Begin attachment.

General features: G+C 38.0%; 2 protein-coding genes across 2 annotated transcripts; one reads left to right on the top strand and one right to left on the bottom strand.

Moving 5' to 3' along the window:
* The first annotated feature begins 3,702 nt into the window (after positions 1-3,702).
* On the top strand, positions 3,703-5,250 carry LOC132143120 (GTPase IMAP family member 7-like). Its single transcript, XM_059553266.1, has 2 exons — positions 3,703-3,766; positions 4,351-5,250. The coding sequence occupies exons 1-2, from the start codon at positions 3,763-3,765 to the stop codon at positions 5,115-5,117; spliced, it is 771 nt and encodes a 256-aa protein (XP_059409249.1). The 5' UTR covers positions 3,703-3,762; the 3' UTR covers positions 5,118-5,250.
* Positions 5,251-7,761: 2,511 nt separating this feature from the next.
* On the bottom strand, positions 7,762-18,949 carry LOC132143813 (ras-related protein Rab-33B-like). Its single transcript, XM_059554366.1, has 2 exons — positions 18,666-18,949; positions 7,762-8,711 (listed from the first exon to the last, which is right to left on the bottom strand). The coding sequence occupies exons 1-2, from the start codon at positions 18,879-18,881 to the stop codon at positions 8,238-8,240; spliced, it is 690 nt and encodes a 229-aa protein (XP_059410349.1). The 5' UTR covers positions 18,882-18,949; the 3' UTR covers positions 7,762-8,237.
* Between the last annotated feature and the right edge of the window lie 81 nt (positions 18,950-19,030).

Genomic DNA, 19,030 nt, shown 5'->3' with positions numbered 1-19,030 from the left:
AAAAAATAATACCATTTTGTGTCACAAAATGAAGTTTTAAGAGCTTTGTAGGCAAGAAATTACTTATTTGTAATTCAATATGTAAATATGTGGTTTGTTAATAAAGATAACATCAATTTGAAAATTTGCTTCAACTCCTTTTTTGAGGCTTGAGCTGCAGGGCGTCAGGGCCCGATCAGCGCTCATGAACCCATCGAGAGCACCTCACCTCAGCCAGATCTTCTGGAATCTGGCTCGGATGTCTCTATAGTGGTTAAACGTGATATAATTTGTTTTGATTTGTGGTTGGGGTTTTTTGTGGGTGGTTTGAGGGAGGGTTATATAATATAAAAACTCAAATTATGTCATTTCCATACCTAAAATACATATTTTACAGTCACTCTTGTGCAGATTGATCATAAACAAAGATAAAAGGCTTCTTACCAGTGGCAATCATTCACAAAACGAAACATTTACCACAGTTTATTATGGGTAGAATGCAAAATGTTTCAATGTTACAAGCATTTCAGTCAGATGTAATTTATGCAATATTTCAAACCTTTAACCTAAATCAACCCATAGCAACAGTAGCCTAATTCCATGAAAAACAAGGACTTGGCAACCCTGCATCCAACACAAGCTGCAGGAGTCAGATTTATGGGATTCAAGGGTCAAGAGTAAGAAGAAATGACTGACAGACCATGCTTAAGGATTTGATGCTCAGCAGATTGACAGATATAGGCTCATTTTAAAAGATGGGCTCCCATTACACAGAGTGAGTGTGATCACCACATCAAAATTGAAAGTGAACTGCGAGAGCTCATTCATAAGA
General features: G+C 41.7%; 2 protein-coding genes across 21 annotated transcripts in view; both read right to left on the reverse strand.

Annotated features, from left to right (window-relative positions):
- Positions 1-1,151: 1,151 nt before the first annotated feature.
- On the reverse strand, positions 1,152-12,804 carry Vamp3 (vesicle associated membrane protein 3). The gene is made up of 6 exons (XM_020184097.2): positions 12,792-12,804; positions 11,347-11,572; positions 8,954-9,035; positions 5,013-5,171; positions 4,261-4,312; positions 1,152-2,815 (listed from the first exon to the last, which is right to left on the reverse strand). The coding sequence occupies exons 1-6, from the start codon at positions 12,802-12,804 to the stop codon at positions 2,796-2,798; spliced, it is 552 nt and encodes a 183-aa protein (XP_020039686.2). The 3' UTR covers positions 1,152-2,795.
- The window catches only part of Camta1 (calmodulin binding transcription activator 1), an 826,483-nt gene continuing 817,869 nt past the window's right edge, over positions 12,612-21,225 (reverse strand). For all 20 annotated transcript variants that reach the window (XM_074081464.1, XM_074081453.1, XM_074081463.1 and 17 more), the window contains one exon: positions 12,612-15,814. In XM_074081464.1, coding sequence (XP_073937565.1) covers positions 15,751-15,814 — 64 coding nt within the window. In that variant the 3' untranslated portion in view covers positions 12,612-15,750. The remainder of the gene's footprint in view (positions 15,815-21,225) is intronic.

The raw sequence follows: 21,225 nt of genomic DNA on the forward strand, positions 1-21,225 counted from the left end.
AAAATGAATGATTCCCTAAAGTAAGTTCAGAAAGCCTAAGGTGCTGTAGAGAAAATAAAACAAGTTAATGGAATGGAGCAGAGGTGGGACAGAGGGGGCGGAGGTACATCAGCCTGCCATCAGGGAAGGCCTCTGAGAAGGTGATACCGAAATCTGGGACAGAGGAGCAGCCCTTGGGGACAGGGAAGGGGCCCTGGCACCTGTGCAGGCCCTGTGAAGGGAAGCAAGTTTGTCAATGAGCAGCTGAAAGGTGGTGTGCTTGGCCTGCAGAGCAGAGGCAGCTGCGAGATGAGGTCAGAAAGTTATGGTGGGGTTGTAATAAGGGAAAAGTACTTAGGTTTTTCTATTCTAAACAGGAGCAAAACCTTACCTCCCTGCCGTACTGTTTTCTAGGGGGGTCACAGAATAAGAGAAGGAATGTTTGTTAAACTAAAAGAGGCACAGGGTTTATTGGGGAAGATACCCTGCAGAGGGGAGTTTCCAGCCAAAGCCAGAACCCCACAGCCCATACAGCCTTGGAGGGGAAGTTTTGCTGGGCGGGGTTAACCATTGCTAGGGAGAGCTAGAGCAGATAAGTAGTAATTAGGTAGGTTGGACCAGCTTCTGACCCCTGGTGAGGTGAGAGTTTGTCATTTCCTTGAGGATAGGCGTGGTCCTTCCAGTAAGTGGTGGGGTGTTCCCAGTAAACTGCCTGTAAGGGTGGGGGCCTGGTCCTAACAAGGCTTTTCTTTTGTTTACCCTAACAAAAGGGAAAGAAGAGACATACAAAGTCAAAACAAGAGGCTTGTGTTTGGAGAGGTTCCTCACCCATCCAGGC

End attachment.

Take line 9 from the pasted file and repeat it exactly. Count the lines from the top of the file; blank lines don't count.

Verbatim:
AAAAAATAATACCATTTTGTGTCACAAAATGAAGTTTTAAGAGCTTTGTAGGCAAGAAATTACTTATTTGTAATTCAATATGTAAATATGTGGTTTGTTAATAAAGATAACATCAATTTGAAAATTTGCTTCAACTCCTTTTTTGAGGCTTGAGCTGCAGGGCGTCAGGGCCCGATCAGCGCTCATGAACCCATCGAGAGCACCTCACCTCAGCCAGATCTTCTGGAATCTGGCTCGGATGTCTCTATAGTGGTTAAACGTGATATAATTTGTTTTGATTTGTGGTTGGGGTTTTTTGTGGGTGGTTTGAGGGAGGGTTATATAATATAAAAACTCAAATTATGTCATTTCCATACCTAAAATACATATTTTACAGTCACTCTTGTGCAGATTGATCATAAACAAAGATAAAAGGCTTCTTACCAGTGGCAATCATTCACAAAACGAAACATTTACCACAGTTTATTATGGGTAGAATGCAAAATGTTTCAATGTTACAAGCATTTCAGTCAGATGTAATTTATGCAATATTTCAAACCTTTAACCTAAATCAACCCATAGCAACAGTAGCCTAATTCCATGAAAAACAAGGACTTGGCAACCCTGCATCCAACACAAGCTGCAGGAGTCAGATTTATGGGATTCAAGGGTCAAGAGTAAGAAGAAATGACTGACAGACCATGCTTAAGGATTTGATGCTCAGCAGATTGACAGATATAGGCTCATTTTAAAAGATGGGCTCCCATTACACAGAGTGAGTGTGATCACCACATCAAAATTGAAAGTGAACTGCGAGAGCTCATTCATAAGA